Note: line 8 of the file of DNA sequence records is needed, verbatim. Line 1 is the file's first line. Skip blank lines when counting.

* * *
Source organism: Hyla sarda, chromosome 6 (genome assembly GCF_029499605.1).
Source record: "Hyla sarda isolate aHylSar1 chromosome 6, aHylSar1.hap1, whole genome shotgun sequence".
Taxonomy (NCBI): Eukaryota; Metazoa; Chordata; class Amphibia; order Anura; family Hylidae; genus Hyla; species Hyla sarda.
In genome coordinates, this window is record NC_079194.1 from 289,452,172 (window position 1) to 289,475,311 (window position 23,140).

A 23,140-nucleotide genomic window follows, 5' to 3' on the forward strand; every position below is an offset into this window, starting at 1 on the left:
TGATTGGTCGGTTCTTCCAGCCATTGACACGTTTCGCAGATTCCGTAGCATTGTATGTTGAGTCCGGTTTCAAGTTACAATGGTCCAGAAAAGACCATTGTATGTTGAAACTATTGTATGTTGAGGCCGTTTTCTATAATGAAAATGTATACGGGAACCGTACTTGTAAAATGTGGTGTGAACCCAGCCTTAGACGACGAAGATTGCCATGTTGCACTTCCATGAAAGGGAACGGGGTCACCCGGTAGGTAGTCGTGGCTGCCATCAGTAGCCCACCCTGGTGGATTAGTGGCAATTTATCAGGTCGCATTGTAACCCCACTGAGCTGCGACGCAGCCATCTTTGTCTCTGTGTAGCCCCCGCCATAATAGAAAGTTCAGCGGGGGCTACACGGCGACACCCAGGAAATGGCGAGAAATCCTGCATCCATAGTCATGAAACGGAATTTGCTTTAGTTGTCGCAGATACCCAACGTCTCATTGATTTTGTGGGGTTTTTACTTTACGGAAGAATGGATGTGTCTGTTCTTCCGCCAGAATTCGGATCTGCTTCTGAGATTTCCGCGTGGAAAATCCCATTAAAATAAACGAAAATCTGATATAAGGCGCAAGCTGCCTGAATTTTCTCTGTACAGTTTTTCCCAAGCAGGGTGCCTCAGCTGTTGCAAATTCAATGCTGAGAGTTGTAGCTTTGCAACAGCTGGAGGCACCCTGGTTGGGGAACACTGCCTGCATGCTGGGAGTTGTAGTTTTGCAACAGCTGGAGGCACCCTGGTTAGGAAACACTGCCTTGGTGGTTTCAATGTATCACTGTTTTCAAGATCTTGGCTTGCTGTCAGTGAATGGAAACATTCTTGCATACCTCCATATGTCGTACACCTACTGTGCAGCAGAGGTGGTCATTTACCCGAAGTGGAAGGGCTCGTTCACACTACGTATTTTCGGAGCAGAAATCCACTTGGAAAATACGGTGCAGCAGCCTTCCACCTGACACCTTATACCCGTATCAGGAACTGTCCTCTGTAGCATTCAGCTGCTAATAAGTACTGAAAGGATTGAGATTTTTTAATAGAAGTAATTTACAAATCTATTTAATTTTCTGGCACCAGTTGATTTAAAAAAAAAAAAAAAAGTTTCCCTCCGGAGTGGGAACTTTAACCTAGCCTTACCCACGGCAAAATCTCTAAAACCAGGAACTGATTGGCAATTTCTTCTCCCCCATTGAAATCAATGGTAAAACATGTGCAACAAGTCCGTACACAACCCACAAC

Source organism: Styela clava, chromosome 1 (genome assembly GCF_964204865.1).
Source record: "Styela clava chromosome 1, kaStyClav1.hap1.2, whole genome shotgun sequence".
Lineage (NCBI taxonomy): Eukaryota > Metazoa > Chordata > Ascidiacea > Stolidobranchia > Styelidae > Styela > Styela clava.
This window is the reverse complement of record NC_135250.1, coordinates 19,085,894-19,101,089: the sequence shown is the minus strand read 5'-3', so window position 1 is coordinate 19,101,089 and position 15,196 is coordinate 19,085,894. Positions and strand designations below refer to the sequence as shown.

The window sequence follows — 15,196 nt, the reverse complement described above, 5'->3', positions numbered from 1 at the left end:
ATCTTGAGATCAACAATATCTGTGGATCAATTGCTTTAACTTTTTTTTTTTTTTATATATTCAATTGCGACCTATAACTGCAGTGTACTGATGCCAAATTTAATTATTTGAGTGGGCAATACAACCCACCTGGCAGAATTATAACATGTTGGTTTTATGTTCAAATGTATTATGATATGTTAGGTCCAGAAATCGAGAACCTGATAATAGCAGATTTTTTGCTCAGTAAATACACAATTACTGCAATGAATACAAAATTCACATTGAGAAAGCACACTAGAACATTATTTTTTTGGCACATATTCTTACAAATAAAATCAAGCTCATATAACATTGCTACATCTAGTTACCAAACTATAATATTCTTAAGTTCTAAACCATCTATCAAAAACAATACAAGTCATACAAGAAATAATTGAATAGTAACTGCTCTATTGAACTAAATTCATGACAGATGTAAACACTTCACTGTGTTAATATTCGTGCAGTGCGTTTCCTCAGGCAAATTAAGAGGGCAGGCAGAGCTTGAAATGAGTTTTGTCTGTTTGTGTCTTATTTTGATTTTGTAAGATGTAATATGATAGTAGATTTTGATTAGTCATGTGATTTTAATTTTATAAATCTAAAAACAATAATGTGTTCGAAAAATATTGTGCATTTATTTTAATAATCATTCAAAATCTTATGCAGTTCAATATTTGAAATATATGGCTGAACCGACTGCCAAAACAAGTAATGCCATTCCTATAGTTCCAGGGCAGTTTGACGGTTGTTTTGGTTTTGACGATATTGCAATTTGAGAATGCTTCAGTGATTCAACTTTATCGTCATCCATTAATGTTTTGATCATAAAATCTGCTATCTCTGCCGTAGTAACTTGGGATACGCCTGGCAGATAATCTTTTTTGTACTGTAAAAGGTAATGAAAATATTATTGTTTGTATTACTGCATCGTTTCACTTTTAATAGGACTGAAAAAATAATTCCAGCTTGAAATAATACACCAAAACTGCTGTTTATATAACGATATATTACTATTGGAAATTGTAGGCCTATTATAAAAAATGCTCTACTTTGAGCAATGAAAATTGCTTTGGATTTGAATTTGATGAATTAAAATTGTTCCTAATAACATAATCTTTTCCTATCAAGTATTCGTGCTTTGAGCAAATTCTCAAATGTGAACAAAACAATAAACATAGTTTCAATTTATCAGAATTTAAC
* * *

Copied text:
Source record: "Styela clava chromosome 1, kaStyClav1.hap1.2, whole genome shotgun sequence".